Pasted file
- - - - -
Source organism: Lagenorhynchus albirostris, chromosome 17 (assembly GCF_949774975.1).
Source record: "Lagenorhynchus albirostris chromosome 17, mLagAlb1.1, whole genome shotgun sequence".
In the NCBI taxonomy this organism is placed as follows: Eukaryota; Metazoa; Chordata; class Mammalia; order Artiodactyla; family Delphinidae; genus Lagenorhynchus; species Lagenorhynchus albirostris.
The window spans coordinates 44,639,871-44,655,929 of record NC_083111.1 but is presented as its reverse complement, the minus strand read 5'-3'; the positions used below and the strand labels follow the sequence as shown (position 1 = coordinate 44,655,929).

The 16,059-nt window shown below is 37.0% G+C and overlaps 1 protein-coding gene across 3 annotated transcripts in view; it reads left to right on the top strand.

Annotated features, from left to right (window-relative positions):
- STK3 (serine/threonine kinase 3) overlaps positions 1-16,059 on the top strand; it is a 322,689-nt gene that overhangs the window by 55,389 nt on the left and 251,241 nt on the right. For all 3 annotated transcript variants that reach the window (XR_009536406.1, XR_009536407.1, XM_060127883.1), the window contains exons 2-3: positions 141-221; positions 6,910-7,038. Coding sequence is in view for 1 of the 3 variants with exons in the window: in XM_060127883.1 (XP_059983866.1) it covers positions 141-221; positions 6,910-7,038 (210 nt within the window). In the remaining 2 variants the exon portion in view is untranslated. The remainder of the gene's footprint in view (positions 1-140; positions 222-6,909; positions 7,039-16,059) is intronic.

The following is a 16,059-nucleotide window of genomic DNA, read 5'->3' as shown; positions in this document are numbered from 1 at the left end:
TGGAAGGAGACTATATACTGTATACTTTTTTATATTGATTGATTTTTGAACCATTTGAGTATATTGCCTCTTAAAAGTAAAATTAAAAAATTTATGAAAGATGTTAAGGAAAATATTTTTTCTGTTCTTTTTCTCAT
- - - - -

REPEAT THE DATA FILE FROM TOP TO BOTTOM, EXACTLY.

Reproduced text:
Source organism: Lagenorhynchus albirostris, chromosome 17 (assembly GCF_949774975.1).
Source record: "Lagenorhynchus albirostris chromosome 17, mLagAlb1.1, whole genome shotgun sequence".
In the NCBI taxonomy this organism is placed as follows: Eukaryota; Metazoa; Chordata; class Mammalia; order Artiodactyla; family Delphinidae; genus Lagenorhynchus; species Lagenorhynchus albirostris.
The window spans coordinates 44,639,871-44,655,929 of record NC_083111.1 but is presented as its reverse complement, the minus strand read 5'-3'; the positions used below and the strand labels follow the sequence as shown (position 1 = coordinate 44,655,929).

The 16,059-nt window shown below is 37.0% G+C and overlaps 1 protein-coding gene across 3 annotated transcripts in view; it reads left to right on the top strand.

Annotated features, from left to right (window-relative positions):
- STK3 (serine/threonine kinase 3) overlaps positions 1-16,059 on the top strand; it is a 322,689-nt gene that overhangs the window by 55,389 nt on the left and 251,241 nt on the right. For all 3 annotated transcript variants that reach the window (XR_009536406.1, XR_009536407.1, XM_060127883.1), the window contains exons 2-3: positions 141-221; positions 6,910-7,038. Coding sequence is in view for 1 of the 3 variants with exons in the window: in XM_060127883.1 (XP_059983866.1) it covers positions 141-221; positions 6,910-7,038 (210 nt within the window). In the remaining 2 variants the exon portion in view is untranslated. The remainder of the gene's footprint in view (positions 1-140; positions 222-6,909; positions 7,039-16,059) is intronic.

The following is a 16,059-nucleotide window of genomic DNA, read 5'->3' as shown; positions in this document are numbered from 1 at the left end:
TGGAAGGAGACTATATACTGTATACTTTTTTATATTGATTGATTTTTGAACCATTTGAGTATATTGCCTCTTAAAAGTAAAATTAAAAAATTTATGAAAGATGTTAAGGAAAATATTTTTTCTGTTCTTTTTCTCAT